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Nucleic Acids Res. 2017 Mar 17;45(5):2490-2502. doi: 10.1093/nar/gkw1211.

Temporal association of ORCA/LRWD1 to late-firing origins during G1 dictates heterochromatin replication and organization.

Author information

1
Department of Cell and Developmental Biology, University of Illinois at Urbana-Champaign, 601S Goodwin Avenue, Urbana, IL 61801, USA.
2
Developmental Therapeutics Branch, Center for Cancer Research, NCI, NIH, Bethesda, MD 20892, USA.
3
Department of Pharmacology and Cancer Biology, Duke University School of Medicine, Durham, NC 27710, USA.

Abstract

DNA replication requires the recruitment of a pre-replication complex facilitated by Origin Recognition Complex (ORC) onto the chromatin during G1 phase of the cell cycle. The ORC-associated protein (ORCA/LRWD1) stabilizes ORC on chromatin. Here, we evaluated the genome-wide distribution of ORCA using ChIP-seq during specific time points of G1. ORCA binding sites on the G1 chromatin are dynamic and temporally regulated. ORCA association to specific genomic sites decreases as the cells progressed towards S-phase. The majority of the ORCA-bound sites represent replication origins that also associate with the repressive chromatin marks H3K9me3 and methylated-CpGs, consistent with ORCA-bound origins initiating DNA replication late in S-phase. Further, ORCA directly associates with the repressive marks and interacts with the enzymes that catalyze these marks. Regions that associate with both ORCA and H3K9me3, exhibit diminished H3K9 methylation in ORCA-depleted cells, suggesting a role for ORCA in recruiting the H3K9me3 mark at certain genomic loci. Similarly, DNA methylation is altered at ORCA-occupied sites in cells lacking ORCA. Furthermore, repressive chromatin marks influence ORCA's binding on chromatin. We propose that ORCA coordinates with the histone and DNA methylation machinery to establish a repressive chromatin environment at a subset of origins, which primes them for late replication.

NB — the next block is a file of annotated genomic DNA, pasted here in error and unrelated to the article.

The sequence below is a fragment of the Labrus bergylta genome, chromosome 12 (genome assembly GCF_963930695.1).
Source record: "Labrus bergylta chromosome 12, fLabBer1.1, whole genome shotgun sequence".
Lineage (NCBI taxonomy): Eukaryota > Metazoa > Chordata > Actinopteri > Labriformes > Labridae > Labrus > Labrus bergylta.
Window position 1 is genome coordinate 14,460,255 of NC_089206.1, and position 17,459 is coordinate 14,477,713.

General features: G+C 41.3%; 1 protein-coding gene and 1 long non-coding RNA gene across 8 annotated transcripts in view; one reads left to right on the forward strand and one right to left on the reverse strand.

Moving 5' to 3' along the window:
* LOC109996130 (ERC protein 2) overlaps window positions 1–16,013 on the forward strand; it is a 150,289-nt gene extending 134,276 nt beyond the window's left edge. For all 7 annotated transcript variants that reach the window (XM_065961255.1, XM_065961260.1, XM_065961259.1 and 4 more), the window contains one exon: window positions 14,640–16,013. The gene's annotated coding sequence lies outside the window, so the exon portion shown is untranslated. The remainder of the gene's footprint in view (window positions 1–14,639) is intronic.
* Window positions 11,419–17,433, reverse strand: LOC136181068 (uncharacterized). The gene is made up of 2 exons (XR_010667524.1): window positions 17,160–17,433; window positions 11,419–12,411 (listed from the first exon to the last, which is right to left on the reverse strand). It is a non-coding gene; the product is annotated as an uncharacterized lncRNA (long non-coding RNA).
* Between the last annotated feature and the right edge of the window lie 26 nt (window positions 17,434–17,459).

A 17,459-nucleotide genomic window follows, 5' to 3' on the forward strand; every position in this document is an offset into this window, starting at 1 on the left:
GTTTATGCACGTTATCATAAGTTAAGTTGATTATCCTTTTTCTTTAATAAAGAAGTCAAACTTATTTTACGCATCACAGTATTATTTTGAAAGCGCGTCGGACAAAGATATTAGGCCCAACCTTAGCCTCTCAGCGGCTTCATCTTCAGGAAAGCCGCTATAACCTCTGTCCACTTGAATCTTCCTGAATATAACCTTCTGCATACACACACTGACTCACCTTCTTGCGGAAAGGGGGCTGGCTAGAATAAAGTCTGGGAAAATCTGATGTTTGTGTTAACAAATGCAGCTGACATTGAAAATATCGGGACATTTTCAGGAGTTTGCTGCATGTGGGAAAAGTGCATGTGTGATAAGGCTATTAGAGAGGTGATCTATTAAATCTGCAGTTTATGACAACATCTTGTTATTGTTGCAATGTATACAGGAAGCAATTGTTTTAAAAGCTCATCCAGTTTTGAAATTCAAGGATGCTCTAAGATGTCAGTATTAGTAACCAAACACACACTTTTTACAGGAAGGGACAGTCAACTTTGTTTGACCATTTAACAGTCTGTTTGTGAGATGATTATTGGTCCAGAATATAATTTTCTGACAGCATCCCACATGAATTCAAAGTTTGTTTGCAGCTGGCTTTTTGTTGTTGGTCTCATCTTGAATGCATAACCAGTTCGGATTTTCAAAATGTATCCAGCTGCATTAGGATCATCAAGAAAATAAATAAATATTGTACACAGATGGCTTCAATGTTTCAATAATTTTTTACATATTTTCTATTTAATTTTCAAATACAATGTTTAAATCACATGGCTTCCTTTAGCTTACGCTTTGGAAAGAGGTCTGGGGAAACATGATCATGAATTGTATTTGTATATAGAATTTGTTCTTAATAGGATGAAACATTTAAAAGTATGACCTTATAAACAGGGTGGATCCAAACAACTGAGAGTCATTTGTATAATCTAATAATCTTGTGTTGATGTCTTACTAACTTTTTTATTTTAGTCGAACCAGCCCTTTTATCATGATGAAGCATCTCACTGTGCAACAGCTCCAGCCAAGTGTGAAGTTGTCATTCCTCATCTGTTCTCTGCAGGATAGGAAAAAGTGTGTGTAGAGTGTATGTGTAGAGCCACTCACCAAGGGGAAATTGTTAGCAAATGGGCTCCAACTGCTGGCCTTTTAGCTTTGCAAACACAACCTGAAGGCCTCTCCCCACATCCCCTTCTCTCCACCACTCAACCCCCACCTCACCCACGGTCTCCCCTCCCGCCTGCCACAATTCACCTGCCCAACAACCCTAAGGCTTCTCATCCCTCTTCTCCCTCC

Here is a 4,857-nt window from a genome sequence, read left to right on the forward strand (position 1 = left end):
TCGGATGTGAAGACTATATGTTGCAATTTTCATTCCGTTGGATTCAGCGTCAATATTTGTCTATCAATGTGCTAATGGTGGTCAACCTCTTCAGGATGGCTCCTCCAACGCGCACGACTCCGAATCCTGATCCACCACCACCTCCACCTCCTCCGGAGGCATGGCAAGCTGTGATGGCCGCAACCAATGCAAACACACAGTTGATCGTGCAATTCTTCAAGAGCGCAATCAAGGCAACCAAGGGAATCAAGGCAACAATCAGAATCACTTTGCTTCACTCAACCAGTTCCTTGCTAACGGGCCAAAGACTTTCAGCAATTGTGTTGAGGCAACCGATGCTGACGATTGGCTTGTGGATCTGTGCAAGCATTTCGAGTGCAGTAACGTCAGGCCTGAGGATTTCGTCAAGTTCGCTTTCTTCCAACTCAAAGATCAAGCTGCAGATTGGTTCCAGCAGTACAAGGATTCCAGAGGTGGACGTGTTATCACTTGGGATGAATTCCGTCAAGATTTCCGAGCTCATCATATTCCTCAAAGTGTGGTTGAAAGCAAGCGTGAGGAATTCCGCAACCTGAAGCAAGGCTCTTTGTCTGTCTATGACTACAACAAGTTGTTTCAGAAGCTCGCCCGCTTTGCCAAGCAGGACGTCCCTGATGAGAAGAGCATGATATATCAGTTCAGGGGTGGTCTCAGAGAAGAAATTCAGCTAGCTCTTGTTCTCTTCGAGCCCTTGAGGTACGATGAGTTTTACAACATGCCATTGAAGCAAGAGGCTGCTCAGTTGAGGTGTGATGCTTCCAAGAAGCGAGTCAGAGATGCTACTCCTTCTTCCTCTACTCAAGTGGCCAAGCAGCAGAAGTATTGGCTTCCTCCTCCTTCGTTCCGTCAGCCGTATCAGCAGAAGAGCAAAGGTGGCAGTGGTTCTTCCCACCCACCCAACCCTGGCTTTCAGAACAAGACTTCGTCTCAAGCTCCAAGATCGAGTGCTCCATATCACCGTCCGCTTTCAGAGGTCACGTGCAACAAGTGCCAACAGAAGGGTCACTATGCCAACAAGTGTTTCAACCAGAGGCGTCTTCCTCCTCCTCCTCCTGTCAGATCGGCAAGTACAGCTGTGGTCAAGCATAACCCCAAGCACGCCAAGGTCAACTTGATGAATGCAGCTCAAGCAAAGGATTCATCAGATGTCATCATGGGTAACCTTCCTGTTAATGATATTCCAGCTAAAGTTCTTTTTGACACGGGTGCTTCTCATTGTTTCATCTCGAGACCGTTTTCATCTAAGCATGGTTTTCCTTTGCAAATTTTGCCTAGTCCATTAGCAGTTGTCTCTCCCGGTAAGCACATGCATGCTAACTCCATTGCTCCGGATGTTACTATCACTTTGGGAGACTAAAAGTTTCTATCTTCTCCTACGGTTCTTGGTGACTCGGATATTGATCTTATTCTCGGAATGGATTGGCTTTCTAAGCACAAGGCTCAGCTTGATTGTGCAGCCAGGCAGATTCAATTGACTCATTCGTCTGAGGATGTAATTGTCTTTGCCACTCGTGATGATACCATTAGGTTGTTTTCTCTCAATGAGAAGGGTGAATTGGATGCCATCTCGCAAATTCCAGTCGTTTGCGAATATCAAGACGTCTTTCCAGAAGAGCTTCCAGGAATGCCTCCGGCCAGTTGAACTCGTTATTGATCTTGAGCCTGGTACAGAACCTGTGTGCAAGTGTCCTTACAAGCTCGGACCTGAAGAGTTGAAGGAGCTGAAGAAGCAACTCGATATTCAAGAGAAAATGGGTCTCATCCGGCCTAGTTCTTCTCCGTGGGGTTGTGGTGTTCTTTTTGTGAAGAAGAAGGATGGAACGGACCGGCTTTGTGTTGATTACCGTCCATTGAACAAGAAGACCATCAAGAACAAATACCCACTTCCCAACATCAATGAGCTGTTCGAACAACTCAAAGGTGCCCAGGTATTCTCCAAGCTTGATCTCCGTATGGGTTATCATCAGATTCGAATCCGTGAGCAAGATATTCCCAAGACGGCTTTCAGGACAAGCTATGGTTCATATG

PMID:
27924004
PMCID:
PMC5389698
DOI:
10.1093/nar/gkw1211
[Indexed for MEDLINE]
Free PMC Article

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